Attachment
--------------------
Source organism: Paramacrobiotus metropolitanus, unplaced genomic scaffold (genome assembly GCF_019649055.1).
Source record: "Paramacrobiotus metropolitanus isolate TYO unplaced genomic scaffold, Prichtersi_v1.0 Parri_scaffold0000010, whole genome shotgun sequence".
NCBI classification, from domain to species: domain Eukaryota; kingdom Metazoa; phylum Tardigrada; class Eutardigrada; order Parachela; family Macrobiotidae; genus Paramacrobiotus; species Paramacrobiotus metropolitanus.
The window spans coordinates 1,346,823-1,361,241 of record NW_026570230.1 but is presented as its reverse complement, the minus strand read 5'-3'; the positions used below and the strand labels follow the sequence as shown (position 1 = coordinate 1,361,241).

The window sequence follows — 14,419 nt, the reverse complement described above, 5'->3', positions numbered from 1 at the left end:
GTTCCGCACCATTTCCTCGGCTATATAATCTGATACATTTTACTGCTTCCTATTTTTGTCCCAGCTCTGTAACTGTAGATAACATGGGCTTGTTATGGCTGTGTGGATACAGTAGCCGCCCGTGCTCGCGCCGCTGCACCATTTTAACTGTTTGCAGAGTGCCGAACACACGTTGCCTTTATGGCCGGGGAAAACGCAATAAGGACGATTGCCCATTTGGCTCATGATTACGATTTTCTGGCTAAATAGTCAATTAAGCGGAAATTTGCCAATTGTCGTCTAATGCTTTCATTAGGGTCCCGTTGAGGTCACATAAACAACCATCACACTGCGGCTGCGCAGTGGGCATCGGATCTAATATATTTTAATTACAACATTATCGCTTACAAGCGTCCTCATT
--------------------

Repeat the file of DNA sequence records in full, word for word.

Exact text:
Source organism: Paramacrobiotus metropolitanus, unplaced genomic scaffold (genome assembly GCF_019649055.1).
Source record: "Paramacrobiotus metropolitanus isolate TYO unplaced genomic scaffold, Prichtersi_v1.0 Parri_scaffold0000010, whole genome shotgun sequence".
NCBI classification, from domain to species: domain Eukaryota; kingdom Metazoa; phylum Tardigrada; class Eutardigrada; order Parachela; family Macrobiotidae; genus Paramacrobiotus; species Paramacrobiotus metropolitanus.
The window spans coordinates 1,346,823-1,361,241 of record NW_026570230.1 but is presented as its reverse complement, the minus strand read 5'-3'; the positions used below and the strand labels follow the sequence as shown (position 1 = coordinate 1,361,241).

The window sequence follows — 14,419 nt, the reverse complement described above, 5'->3', positions numbered from 1 at the left end:
GTTCCGCACCATTTCCTCGGCTATATAATCTGATACATTTTACTGCTTCCTATTTTTGTCCCAGCTCTGTAACTGTAGATAACATGGGCTTGTTATGGCTGTGTGGATACAGTAGCCGCCCGTGCTCGCGCCGCTGCACCATTTTAACTGTTTGCAGAGTGCCGAACACACGTTGCCTTTATGGCCGGGGAAAACGCAATAAGGACGATTGCCCATTTGGCTCATGATTACGATTTTCTGGCTAAATAGTCAATTAAGCGGAAATTTGCCAATTGTCGTCTAATGCTTTCATTAGGGTCCCGTTGAGGTCACATAAACAACCATCACACTGCGGCTGCGCAGTGGGCATCGGATCTAATATATTTTAATTACAACATTATCGCTTACAAGCGTCCTCATT